Week 29: Cashew Tofu Stir Fry

Week 29: Cashew Tofu Stir Fry

What is your favourite go to dinner recipe these days? Ours is, without a doubt, this cashew tofu stir fry. In fact, I’ve made it twice since I first started writing this post. Life has been a little bit crazy lately and this recipe is tried and true and comes to the rescue to perk up our weeknight meals on a semi-regular basis.

Confession: I actually tried this recipe for the first time about a year ago. It was so surprisingly good (I didn’t have high expectations for tofu) that I’m pretty sure it was in the back of my mind as motivation when I thought about starting this blog. THIS is the kind of recipe worth sharing. Just the other day, my coworker simply smelled my stir fry (as I was stuffing my face at my desk between assessments) and was intrigued. I told her I’d send her the recipe, but the thing about this one is that it comes with a couple of notes for the way I like to enjoy it (and substitutions for hard to find ingredients). So, take a peek, and give it a try. I promise you will not be disappointed! https://www.ricardocuisine.com/en/recipes/5601-tofu-and-cashew-stir-fry

P.S. She also asked, “what does tofu even taste like?!” and I answered honestly – nothing. Lol. The beauty of tofu is that it tastes like whatever sauce it’s in, and this sauce is deeeeelicious! I like the way this recipe fries the tofu to crisp it up. Just trust me on this one – you might even start to like tofu.

Ingredients: tofu, cashews, fresh ginger, green onions, garlic, cornstarch, and the other sauce ingredients. Important substitution notes: for “chili sauce” I like to use sriracha (I tried using the Huy Fong chili garlic sauce once but found it made the sauce runnier and spicier than making its with sriracha). Sambal oelek is worth buying and can be used in other recipes if you like a little bit of heat. I have not been able to find mirin (apparently it is a sweet Japanese rice wine) so I substitute rice vinegar and sugar (2 tbsp vinegar + 1 tsp white sugar for 2 tbsp mirin).

First, I chop the tofu and wrap it in a clean tea towel (laying the tofu in one flat layer). I put the cutting board on top to press it down, and make the sauce in a bowl on top.

Timing: with a bit of practice, I can now get this done in just under an hour, including making the stir fry, steamed broccoli, and rice.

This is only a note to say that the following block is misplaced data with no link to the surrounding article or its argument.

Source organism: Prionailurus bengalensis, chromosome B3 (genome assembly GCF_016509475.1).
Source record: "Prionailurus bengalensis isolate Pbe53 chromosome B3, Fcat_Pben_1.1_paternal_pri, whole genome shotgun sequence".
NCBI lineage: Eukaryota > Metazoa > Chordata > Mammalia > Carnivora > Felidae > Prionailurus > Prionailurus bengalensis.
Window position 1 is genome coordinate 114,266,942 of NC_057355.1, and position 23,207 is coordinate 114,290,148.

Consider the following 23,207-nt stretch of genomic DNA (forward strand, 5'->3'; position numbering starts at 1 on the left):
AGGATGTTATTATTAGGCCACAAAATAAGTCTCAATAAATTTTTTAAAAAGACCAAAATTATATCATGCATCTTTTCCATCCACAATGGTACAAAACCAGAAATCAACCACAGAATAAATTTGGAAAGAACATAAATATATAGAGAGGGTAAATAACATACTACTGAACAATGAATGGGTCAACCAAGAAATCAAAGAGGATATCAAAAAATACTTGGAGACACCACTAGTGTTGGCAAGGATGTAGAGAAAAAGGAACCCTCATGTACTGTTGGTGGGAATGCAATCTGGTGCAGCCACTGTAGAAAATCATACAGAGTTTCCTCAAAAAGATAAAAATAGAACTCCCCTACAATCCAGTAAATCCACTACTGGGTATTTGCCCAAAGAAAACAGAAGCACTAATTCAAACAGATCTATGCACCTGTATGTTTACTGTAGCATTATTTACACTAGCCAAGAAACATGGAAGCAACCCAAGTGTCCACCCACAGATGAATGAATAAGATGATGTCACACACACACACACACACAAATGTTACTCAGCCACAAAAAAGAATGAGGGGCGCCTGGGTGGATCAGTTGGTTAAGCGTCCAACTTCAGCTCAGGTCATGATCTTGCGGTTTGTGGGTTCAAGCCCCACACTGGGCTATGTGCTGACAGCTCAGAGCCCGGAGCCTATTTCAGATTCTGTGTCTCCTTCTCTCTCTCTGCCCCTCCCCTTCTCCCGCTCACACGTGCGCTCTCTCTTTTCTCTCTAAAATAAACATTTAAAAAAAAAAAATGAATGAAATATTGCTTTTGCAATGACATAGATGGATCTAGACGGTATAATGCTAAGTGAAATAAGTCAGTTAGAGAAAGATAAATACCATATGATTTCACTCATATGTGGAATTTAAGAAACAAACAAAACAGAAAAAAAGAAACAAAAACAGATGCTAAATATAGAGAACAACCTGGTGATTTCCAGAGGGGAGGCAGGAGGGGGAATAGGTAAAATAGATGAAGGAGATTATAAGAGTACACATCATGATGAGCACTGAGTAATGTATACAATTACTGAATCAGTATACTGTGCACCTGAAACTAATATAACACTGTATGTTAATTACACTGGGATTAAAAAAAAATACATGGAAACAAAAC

Yield: 3-4 entrée portions

Serving: I like to serve this atop rice and steamed broccoli and top it with fresh green onions (the green parts that would otherwise get wasted after you use the white parts in the recipe).

Frying the tofu in the wok


Pan fried and seasoned tofu on paper towel lined plate

How did it go? I’ve made this one several times so I’ve had lots of time to iron out the kinks. With that said, even when I’ve made little mistakes here and there, it continues to amaze me and turn out GREAT!

The way I make it: I only sprinkle the cornstarch on right before I’m ready to fry, so that way I can just leave the tofu in the bowl rather than transfer them to a plate. I use a wok and fry the tofu in two batches because it doesn’t all fit flat on the bottom in one. I line a dinner plate with paper towel and season the tofu with salt and pepper on there right after I take it out of the pan. I don’t use quite so much oil so I don’t have to discard any at the end. I tried it first with 1 cup cashews and found it to be too much, so now we use ½ cup cashews which feels “just right” and saves on costs as nuts ain’t cheap! I skip the cilantro on top but garnish with the green parts of the green onions that would otherwise get wasted as typically only the white and super light green parts are used in these types of recipes.

Taste: OUT. OF. THIS. WORLD. I love this dish, especially the sauce. Caution: it is quite spicy. Sometimes I add a touch of extra “mirin” and soy sauce and underfill the hot sauce a tad to balance things out and it’s still got quite a kick. It’s so tasty though.


  • Spice – if you are like me and don’t like things crazy spicy, you might want to add a little extra mirin/soy sauce and fill the hot sauce scoops slightly under, in order to manage the spice levels.
  • Frying tofu – be careful the oil isn’t too hot or it might splatter. This could burn your skin or stain your clothes so you might want to wear an apron when frying the tofu. I don’t use as much as listed in the recipe so I don’t have to dump out extra at the end, but this might also vary depending on the size and shape of your pan.
  • Cashews – half a cup should be enough (1 cup is a LOT).
  • Garnish with green onions – use the fresh green part to top the finished dish (you can safely skip the cilantro).
This one’s from another batch for proof that it always turns out scrumptious!

Luke’s review: Spicy, fresh, hearty, and downright delicious. One of my favourite dinner meals, this meal might seem simple but it has a lot to offer. I love the sauce and crunch from the peanuts (Editor’s note: there are no peanuts. He probably means cashews.). I usually always have seconds, sometimes thirds. Green onion highlights this dish too so be sure to use lots – don’t be cheap!

Luke’s recipe rating: two thumbs up!

Leave a Reply

Your email address will not be published. Required fields are marked *